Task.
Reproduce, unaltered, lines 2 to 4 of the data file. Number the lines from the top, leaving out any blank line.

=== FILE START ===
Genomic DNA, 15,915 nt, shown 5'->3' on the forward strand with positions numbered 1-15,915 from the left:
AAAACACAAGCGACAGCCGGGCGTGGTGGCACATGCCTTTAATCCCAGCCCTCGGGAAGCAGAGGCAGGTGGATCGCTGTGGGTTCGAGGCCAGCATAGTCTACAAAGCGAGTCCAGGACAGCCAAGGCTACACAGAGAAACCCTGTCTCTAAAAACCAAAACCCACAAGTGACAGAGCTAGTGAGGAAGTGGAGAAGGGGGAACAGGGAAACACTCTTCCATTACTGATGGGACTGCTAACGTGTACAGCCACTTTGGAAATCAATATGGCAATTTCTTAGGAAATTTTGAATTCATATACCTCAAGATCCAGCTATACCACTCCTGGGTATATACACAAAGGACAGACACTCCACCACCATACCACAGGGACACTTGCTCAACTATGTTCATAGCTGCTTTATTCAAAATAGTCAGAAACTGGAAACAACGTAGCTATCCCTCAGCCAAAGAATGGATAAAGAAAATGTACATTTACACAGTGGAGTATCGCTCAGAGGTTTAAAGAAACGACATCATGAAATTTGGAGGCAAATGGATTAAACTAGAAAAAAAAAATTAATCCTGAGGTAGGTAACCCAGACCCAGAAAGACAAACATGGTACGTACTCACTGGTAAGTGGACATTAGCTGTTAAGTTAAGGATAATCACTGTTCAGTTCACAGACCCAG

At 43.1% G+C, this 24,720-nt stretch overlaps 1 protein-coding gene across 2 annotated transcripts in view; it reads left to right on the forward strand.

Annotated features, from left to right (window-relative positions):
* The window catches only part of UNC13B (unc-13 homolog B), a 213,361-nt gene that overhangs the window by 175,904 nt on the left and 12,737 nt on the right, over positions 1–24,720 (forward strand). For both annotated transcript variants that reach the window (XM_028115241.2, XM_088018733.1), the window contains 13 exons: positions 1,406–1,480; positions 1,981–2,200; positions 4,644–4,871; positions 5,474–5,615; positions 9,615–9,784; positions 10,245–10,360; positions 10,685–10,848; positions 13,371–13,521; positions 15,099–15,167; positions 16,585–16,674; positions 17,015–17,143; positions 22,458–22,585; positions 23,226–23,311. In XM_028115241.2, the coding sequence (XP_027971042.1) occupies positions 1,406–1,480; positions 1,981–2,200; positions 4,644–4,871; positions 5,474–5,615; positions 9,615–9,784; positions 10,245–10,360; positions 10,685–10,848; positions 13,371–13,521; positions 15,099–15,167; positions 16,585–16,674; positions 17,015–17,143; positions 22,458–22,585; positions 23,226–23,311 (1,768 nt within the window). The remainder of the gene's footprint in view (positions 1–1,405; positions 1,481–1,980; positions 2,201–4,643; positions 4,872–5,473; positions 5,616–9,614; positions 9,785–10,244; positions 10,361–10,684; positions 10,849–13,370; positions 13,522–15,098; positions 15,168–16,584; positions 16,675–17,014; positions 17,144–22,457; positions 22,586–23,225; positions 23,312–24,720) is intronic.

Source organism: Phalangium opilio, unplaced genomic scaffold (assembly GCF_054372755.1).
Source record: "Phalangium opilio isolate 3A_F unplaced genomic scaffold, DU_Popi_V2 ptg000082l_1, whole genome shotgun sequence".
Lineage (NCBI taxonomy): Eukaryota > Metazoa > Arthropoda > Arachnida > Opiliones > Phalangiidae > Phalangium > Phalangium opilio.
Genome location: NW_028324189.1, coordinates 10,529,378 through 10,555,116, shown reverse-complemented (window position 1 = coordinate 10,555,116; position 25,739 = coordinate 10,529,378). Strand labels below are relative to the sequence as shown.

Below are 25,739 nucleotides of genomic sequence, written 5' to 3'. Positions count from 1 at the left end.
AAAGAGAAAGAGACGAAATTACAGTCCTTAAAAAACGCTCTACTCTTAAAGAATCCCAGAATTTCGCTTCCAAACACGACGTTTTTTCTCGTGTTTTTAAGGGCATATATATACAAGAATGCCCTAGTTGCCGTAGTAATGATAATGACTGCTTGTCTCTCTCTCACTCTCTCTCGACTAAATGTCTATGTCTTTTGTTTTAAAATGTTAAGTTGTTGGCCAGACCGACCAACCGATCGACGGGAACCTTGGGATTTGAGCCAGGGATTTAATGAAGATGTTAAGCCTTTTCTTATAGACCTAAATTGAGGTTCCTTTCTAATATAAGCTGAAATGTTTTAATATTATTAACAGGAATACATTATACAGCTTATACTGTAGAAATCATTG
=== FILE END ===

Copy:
AAAACACAAGCGACAGCCGGGCGTGGTGGCACATGCCTTTAATCCCAGCCCTCGGGAAGCAGAGGCAGGTGGATCGCTGTGGGTTCGAGGCCAGCATAGTCTACAAAGCGAGTCCAGGACAGCCAAGGCTACACAGAGAAACCCTGTCTCTAAAAACCAAAACCCACAAGTGACAGAGCTAGTGAGGAAGTGGAGAAGGGGGAACAGGGAAACACTCTTCCATTACTGATGGGACTGCTAACGTGTACAGCCACTTTGGAAATCAATATGGCAATTTCTTAGGAAATTTTGAATTCATATACCTCAAGATCCAGCTATACCACTCCTGGGTATATACACAAAGGACAGACACTCCACCACCATACCACAGGGACACTTGCTCAACTATGTTCATAGCTGCTTTATTCAAAATAGTCAGAAACTGGAAACAACGTAGCTATCCCTCAGCCAAAGAATGGATAAAGAAAATGTACATTTACACAGTGGAGTATCGCTCAGAGGTTTAAAGAAACGACATCATGAAATTTGGAGGCAAATGGATTAAACTAGAAAAAAAAAATTAATCCTGAGGTAGGTAACCCAGACCCAGAAAGACAAACATGGTACGTACTCACTGGTAAGTGGACATTAGCTGTTAAGTTAAGGATAATCACTGTTCAGTTCACAGACCCAG

At 43.1% G+C, this 24,720-nt stretch overlaps 1 protein-coding gene across 2 annotated transcripts in view; it reads left to right on the forward strand.

Annotated features, from left to right (window-relative positions):